I got so insecure, inside my head that weekend.  If he really did want her, how could I compete with that?  Not just able, but military…I was so sad.  I thought, “Well, it’s been good, but here’s the able chick sweeping in.  He’s shook now, but she’ll pester and pester and she’s probably better looking, and they have a history, and she can do more things, and doesn’t limp around and doesn’t have a lazy eye like I do…”  All of the old, “Not good enough,” stuff came up.

After all I have three great male friends, all because,  couldn’t get them interested romantically due to, at least in part, my disabilities…they let me down gently, but they did, and left me feeling inadequate (although they are friends to this day, and I’m now so pleased with that.)

I never actually saw her face till the end of service. By prearrangement we were in the last pew.

She walked in, in uniform, back straight, and didn’t even turn to look at anyone.  Brown curly hair past the shoulder.  A sturdy person.  She sat in the front pew with the folk she was staying with.  I had my best dress on, something that I fit into for only about two weeks.  A periwinkle blue dress with an old-fashioned bodice top.

He had a death grip on my hand and sat through most of the service with head bowed.

He often made scenes and I could see he was mightily suppressing his urge to do so.

The service ended.  “Here we go,” I thought.  Here’s where I have to prove to her in about thirty seconds that she never even had the wisp of a chance with him.” Me, the gimp, facing down a military person. She turned.  And happened to look straight at me.  My impairment was much less obvious standing in a pew from that distance.  I stared her down like murder.  Her brows raised.

And then I smiled.  Wolfish and obvious. the look up and down,  slow starting, “Oh, you don’t impress me at all,” smile.

She looked for a moment like she thought of making an introduction…but when she left the church she simply rapidly walked past on the outside, my side of the pew, without another glance or word.

We heard one last thing about her, that she had later married and had a little girl.

Objectively I thank her for her military service, as I do all vets I meet.  But that’s where it ends.

Why did I *need* to win that battle so much? I still don’t know.  But I won it.

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Real Marriage

September 1, 2007 at 1:14 PM (Comittment, family, Marriage) (, )

This is probably going to be the toughest post I’ve ever had to write. But the fact that twenty years ago this weekend, I got married (a radical act for a heavyset disabled woman even within a conservative fundamentalist denomination) and the difficult but fascinating discussion of marriage over at Tiny Cat Pants, makes me realize I have to write it.

All the folks defending traditional marriage…please listen up….a new dimension of the hypocritical aspects of defining marriage the way evangelical Americans do will be apparent soon.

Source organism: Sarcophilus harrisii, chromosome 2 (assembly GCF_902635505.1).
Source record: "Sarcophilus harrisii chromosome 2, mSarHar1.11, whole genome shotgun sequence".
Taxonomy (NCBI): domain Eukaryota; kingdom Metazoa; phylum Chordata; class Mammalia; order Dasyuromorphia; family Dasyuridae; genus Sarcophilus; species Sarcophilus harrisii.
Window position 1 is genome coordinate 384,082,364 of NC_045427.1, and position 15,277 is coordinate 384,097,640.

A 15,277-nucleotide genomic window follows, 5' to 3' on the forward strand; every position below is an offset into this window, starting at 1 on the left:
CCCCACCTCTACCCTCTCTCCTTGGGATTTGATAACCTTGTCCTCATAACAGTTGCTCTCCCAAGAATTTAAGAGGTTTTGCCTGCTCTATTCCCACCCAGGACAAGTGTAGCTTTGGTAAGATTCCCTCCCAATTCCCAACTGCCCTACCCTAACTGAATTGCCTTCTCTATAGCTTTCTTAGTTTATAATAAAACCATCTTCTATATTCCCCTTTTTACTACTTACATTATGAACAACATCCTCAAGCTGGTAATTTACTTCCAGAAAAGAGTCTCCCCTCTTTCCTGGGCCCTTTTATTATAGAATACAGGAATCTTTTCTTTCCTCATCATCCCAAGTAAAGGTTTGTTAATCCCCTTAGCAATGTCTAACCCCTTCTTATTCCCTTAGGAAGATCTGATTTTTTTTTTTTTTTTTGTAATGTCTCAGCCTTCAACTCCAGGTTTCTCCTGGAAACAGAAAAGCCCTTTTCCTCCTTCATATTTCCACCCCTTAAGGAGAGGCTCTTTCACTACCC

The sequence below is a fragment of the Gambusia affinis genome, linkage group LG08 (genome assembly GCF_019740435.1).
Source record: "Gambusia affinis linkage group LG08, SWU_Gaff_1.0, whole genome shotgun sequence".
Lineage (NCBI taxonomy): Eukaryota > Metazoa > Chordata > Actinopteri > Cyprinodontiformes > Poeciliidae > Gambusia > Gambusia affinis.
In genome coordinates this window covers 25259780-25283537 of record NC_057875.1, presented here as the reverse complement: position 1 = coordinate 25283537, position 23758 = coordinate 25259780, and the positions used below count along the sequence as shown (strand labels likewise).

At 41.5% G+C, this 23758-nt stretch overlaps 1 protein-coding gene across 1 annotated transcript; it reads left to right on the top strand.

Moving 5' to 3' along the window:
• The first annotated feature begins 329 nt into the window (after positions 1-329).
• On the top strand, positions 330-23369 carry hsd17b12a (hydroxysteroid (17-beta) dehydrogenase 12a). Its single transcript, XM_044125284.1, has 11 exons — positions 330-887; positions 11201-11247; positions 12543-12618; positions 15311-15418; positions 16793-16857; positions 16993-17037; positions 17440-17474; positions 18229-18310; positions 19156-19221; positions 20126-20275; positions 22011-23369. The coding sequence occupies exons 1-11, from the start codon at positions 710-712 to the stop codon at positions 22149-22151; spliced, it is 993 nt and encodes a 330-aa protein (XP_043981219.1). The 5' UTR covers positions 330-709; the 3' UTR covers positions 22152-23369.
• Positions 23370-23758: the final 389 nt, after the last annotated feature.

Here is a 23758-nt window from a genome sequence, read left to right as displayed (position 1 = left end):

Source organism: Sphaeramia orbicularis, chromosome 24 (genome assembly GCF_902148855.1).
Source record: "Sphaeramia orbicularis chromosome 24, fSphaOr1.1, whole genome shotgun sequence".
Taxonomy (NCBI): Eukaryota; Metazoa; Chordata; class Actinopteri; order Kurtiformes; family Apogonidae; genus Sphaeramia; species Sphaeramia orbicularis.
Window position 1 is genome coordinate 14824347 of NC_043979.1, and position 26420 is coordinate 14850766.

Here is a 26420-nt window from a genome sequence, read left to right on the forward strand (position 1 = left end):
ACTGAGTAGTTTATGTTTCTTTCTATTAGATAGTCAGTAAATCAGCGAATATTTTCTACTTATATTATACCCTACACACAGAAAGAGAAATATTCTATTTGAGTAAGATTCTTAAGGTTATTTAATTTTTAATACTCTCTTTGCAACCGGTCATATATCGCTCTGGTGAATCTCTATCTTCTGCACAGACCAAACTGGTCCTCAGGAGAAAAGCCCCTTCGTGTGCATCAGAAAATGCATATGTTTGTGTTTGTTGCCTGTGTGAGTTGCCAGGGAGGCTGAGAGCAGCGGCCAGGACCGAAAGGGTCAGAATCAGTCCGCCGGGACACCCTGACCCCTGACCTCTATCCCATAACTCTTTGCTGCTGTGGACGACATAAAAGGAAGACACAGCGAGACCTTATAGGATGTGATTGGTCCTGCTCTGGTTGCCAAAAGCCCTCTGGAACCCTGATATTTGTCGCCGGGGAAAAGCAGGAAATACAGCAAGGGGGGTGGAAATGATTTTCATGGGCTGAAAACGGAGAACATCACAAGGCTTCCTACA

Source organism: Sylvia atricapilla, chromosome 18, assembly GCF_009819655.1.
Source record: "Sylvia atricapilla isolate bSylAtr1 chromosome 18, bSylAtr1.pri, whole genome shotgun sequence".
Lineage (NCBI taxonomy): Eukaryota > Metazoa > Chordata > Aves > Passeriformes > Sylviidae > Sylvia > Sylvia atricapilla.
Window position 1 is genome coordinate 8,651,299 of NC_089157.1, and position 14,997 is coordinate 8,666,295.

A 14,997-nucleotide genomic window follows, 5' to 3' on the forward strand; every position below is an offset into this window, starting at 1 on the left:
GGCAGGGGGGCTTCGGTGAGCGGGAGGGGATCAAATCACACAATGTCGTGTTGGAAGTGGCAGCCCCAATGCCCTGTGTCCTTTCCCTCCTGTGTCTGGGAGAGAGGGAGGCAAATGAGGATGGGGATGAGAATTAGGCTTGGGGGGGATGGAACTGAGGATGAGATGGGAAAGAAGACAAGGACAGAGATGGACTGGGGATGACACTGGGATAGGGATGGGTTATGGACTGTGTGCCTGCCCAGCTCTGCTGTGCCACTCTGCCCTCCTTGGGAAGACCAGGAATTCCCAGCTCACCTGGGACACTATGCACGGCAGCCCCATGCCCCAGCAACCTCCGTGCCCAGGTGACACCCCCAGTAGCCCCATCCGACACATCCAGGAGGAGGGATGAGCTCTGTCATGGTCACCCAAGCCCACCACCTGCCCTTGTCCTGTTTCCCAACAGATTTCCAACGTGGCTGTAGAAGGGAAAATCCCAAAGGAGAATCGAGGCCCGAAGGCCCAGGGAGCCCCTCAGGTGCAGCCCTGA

I made the mistake of falling in love, hard, fast and unbreakable with a man born into, raised in, and called to minister to the American Evangelical Protestant faith. I was an unreligious person at the time, a kind of pragmatic agnostic. “I have to *do* what I have to *do* so get the *fcuk* out of my way…

In 1985, two days into the nutty relationship I realized that the *only* way I was going to be able to commit to this man, and him to me…was not just to *get religion* myself…and not to *fake* my participation, but learn the ropes, learn what was expected and live my life as genuinely as was possible for me in that context….but to *support* his belief, that I thought was the purest insanity for a hemophilliac in the mid 80’s to do…train for the ministry. So, I studied the NIV Bible *hard.* I did that ‘rededicate you life to the Lord” thing. I just told him that at home, in private, and with non evangelical friends I had to be *me.* Me as he met me, not with the fundie add ons. He agreed because he liked that version better….Heh. I also drew the line at “witnessing.” Reactively, I was fine discussing my faith’s positivity if someone inquired…but it was purely the way I saw my connection to God, not a Zondervan improved variety. Proactively, I would do no such thing, and was acutely uncomfortable if the situation nearly forced me into it. I can only remember one time, working in a revival, that I actually did it. I refuse to impose any belief system of mine, past or present on anyone else. It’s rude. It’s inhospitable and I cannot abide it.

It’s summer 1987. A wedding is being planned. In a fundamentalist Baptist Church. In America. Between a man and a woman.

I am summoned *alone* into the present pastors office. He is a gentle ginger haired man with Chron’s disease. and he sits me down and says because I have admitted I’m a lousy cook and a worse maidservant,and that having biological children was going to be difficult that he did not feel we should marry, and that he felt so strongly about this *that he was refusing to officiate.* He was telling me that since I wasn’t Betty Crocker or June Cleaver he would not do it.